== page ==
Know your rights!
18 February 2008Add to My Folder
How much is ‘reasonable force’? When does copyright run out? And just what is the deal with pay? Get the low-down on your rights
Just what is reasonable force?
Public service workers, such as teachers and nurses, are often placed on the front line when it comes to dealing with potentially tricky situations. Because our work involves constant contact with people, it is important that we understand the legal issues that might arise. School staff should know how to keep both themselves, and the children they work with, safe from harm. We also need to know what our rights and responsibilities are in areas such as pay, copyright, and health and safety.
When a legal issue arises at school, your first port of call should be your union. A union will give you impartial advice and vital support, for instance if a legal prosecution takes place. Although many teachers rarely need to use their union in such a negative situation, there are many other benefits of membership; unions offer excellent opportunities for professional development, for example.
The situation as it relates to the rights of school staff is constantly changing. The senior management at your school must keep you abreast of the latest developments that concern you. They should ensure that you have the relevant information and training you need to protect both yourself and your children from avoidable difficulties and dangers.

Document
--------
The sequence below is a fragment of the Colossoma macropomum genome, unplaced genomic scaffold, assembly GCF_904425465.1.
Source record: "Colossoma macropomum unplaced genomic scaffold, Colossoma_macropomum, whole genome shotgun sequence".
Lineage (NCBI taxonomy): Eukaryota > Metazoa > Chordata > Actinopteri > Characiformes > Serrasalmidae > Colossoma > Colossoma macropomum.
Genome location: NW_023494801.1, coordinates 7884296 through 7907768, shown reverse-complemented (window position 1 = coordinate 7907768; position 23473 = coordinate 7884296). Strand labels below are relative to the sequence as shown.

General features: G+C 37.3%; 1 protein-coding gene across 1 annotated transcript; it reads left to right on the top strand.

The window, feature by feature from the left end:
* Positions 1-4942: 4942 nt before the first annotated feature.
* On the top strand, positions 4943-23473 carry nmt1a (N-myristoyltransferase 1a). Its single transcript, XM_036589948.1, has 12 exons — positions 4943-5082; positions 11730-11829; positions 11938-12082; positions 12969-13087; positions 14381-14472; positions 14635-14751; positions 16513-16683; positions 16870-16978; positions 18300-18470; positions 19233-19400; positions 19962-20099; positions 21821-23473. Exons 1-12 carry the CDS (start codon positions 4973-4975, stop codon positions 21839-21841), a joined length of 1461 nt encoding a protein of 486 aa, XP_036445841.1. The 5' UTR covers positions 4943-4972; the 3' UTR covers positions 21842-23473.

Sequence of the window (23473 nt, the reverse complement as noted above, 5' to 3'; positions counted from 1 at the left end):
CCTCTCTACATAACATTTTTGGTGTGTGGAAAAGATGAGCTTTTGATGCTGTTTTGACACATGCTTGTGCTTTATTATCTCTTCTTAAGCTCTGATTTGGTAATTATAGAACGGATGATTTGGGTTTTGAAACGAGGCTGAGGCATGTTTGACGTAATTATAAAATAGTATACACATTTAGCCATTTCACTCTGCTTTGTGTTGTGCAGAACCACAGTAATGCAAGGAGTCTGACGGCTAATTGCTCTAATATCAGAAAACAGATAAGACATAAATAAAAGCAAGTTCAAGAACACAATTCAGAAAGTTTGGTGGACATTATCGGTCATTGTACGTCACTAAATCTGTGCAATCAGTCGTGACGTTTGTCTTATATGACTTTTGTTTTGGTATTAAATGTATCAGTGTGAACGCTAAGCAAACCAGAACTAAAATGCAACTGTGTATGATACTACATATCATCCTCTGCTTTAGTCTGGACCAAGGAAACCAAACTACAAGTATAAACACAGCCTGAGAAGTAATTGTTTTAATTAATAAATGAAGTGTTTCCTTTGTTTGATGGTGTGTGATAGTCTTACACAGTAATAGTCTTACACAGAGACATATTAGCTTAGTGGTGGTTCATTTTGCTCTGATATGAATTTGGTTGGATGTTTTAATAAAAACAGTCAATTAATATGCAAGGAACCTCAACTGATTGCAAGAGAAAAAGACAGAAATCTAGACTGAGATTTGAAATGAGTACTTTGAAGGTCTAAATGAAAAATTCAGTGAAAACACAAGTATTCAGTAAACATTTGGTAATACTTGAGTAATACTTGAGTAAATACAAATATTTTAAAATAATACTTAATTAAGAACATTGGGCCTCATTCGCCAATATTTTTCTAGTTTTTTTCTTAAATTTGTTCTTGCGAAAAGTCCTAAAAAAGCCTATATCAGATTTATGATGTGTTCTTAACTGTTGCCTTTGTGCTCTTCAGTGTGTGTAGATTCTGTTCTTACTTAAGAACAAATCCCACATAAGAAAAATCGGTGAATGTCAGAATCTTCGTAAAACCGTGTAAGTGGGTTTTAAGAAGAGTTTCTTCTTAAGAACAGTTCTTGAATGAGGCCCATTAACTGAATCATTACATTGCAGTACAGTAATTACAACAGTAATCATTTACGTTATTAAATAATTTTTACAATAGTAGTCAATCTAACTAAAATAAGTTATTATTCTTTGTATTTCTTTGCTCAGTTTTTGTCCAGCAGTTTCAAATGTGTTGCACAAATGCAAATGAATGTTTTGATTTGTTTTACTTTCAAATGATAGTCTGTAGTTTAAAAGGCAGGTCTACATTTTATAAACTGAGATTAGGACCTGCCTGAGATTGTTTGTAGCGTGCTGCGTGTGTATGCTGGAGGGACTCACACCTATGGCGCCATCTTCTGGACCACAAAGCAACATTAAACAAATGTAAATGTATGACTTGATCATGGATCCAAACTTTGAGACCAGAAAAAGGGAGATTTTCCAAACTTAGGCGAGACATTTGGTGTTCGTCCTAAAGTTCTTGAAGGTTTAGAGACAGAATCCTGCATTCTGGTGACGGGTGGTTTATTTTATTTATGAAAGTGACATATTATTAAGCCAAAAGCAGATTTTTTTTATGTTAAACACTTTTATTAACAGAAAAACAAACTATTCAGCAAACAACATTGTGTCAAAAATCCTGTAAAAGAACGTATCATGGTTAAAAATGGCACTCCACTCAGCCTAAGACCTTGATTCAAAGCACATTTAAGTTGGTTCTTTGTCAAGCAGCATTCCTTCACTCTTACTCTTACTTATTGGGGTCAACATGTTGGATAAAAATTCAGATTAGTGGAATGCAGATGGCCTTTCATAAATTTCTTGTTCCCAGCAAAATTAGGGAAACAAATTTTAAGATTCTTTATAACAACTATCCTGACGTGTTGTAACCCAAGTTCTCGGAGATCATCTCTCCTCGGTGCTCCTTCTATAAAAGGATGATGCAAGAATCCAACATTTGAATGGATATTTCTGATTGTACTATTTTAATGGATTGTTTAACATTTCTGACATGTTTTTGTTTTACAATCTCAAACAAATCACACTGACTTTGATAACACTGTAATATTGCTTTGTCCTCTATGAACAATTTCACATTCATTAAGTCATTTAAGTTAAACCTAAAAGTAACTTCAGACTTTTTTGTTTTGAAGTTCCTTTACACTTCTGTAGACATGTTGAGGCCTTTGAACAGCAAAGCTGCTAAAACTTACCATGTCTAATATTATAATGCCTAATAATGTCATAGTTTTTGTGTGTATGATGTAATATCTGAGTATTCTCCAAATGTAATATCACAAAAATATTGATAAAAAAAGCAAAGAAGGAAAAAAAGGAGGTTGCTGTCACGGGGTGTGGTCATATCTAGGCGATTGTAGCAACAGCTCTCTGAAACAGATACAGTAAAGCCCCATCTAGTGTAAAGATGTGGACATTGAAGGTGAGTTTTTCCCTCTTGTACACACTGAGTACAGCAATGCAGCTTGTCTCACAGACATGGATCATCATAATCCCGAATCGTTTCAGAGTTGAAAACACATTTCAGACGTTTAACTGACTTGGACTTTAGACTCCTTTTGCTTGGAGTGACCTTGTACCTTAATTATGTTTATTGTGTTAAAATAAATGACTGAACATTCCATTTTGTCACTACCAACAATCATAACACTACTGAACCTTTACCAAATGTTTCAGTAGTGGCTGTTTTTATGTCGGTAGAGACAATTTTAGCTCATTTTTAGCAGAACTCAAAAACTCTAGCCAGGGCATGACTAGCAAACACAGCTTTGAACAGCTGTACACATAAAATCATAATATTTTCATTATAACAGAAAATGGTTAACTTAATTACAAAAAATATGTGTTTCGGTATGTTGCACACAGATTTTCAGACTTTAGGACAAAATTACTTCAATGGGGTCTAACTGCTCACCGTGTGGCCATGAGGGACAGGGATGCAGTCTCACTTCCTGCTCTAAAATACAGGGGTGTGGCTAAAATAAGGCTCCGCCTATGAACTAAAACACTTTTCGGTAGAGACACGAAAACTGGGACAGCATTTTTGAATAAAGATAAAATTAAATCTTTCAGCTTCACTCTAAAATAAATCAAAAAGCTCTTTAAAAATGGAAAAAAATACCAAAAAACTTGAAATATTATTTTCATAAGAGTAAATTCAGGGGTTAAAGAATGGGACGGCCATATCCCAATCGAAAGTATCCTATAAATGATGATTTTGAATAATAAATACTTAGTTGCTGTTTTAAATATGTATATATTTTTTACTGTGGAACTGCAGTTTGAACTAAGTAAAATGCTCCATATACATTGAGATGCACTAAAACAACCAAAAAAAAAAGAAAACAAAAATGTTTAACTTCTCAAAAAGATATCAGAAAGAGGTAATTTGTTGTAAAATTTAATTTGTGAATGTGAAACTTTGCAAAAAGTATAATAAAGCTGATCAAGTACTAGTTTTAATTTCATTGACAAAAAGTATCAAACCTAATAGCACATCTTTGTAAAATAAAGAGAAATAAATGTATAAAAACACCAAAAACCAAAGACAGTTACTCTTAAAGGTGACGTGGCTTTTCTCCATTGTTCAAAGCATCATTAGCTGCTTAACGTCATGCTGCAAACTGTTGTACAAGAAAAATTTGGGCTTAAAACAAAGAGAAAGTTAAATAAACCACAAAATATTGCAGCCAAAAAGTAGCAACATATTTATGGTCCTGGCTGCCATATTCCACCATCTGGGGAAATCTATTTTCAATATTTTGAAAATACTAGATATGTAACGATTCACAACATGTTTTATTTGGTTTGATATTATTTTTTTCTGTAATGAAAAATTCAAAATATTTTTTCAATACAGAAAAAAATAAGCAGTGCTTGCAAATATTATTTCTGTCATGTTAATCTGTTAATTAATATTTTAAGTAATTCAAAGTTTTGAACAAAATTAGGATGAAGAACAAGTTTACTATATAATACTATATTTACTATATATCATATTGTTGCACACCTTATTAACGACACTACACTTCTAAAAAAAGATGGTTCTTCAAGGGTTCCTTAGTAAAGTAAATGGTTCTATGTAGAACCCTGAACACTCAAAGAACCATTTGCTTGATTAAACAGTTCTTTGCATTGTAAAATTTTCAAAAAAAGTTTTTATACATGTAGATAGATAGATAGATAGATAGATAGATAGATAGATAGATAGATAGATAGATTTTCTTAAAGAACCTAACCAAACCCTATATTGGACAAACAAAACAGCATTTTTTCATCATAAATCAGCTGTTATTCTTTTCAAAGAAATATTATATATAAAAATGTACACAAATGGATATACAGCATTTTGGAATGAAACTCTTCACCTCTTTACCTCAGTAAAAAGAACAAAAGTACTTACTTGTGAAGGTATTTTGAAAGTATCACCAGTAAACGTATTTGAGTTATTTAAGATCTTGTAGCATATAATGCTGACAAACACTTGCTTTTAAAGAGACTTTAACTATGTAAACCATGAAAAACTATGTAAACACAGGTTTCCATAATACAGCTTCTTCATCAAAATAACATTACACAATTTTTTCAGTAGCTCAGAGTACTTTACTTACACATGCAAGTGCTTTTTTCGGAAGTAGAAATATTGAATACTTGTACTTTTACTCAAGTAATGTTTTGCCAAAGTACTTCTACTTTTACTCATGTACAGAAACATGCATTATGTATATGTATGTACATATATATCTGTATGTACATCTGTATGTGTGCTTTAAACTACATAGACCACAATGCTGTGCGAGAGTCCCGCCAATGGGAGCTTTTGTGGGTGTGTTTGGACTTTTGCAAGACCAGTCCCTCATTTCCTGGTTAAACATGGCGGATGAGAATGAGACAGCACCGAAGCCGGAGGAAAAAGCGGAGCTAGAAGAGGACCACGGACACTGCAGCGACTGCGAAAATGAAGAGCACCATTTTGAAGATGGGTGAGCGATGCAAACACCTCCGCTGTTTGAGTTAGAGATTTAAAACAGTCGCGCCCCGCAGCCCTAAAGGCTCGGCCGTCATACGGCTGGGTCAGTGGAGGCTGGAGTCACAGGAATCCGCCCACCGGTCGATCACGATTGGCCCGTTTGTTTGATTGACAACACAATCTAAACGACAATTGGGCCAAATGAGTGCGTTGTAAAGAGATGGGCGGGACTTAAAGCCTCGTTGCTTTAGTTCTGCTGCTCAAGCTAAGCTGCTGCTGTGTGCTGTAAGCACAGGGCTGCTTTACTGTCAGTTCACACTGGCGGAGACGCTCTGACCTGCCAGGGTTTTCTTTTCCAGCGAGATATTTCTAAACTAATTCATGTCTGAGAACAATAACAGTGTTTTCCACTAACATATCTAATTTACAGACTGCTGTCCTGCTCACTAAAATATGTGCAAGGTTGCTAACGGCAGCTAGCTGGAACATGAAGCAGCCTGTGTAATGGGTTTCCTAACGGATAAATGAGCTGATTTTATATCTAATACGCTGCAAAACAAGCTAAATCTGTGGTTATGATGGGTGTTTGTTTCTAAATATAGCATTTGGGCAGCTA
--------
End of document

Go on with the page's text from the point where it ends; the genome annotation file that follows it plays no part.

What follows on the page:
Where there is a situation of serious indiscipline, it is often the case that staff react instinctively to protect their children and to prevent harm. While this natural reaction is commendable, it is important that we understand what we can and cannot do within the law. Teachers (and other authorised staff) are entitled to use ‘reasonable force’ to stop a child committing a criminal act, disrupting school order and discipline, or causing damage or injury. Examine what ‘reasonable force’ means before you encounter a situation where you might have to use it. The Government circular 10/98 offers very useful reading in this area (see ‘Useful websites’ on page 20).
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